World Bulletin / News Desk
The U.S. will send less than 50 Special Forces troops to Syria to advise, assist and train moderate Syrian opposition forces fighting ISIL, the White House said Friday.
Spokesman Josh Earnest maintained that the American troops will not take part in a combat mission, but acknowledged that those being sent to Syria will face significant risks.
“If we were envisioning a combat operation, we probably would be contemplating more than 50 troops on the ground,” he said, adding, “This is a dangerous place on the globe and they are at risk, and there's no denying that.”
The troops will be advising Syrian Arab, Turkmen and Kurdish forces, according to a Defense official who spoke on condition of anonymity because the official was not authorized to publicly comment on the matter.
The announcement marks the first time U.S. forces will be openly committed to the ground war in Syria. It follows a meeting between President Barack Obama and senior Defense officials, including Secretary Ashton Carter, at the Pentagon in July. During the meeting, Obama asked for a broader set of options to bolster U.S. efforts to combat ISIL in Iraq and Syria.
Previous Syria operations were made ad hoc, and were limited in nature to either target ISIL operatives or rescue the extremist group’s captives.
The policy shift comes as key Syria ally Russia has begun a considerable air campaign in the country, which it says is devoted to fighting extremist groups, but which the U.S. and others say has also targeted moderate forces opposed to Syrian President Bashar al-Assad’s government.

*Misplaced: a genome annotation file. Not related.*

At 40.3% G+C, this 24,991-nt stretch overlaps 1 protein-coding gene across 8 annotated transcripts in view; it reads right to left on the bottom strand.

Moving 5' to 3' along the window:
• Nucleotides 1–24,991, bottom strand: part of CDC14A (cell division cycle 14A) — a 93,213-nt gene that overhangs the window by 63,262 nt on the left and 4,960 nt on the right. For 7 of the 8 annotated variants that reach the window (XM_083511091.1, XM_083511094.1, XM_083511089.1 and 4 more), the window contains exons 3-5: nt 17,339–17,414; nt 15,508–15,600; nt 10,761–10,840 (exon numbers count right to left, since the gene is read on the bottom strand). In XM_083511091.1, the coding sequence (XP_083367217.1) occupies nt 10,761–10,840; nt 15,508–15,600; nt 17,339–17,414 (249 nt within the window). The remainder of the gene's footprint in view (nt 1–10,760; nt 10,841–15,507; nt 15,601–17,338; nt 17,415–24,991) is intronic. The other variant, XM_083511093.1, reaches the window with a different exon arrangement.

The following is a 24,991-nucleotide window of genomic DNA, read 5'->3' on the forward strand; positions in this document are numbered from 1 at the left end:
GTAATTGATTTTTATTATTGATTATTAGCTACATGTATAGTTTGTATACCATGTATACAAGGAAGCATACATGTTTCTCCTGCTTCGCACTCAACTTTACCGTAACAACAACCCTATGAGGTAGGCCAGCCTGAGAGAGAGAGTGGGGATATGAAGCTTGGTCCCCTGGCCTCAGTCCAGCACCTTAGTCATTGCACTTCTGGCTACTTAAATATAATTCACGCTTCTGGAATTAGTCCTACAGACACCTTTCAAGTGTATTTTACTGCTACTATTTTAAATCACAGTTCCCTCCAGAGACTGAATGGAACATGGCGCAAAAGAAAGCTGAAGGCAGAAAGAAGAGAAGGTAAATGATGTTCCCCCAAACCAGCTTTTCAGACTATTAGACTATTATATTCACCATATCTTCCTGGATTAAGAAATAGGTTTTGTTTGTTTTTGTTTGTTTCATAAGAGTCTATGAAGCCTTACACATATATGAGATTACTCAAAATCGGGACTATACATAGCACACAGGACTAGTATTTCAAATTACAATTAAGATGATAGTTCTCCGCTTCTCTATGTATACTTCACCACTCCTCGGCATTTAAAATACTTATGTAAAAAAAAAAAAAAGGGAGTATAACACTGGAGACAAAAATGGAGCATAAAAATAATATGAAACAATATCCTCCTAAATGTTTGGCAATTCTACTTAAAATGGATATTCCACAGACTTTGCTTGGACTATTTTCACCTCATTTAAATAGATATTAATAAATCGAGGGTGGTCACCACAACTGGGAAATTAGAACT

Earnest downplayed the possibilities that Russian warplanes will bomb American troops, saying that "there is a low likelihood that they would come into conflict" because Russia's bombing campaign "has been focused almost exclusively on those areas of Syria where ISIL fighters are not present".
He did not say how long the troops would stay in Syria, noting instead that the U.S.-led anti-ISIL campaign “is not a short-term proposition.”
The unnamed Defense official said that the troops, which will be deployed in the coming weeks, will stay in Syria for 60 days at most. They will not direct U.S. airstrikes, the official said, noting that they will be stationed at an unspecified Syrian opposition group's headquarters.
President Barack Obama spoke with his Iraqi counterpart, Haider al-Abadi, on Friday to discuss Iraq’s political and security situation and its ongoing battle with ISIL, which controls significant parts of northern and western Iraq.
During their call, Earnest said the leaders addressed new U.S. efforts “to intensify” the U.S.-led campaign against ISIL.
Washington is heading a coalition of more than 60 nations.Last Mod: 31 Ekim 2015, 09:10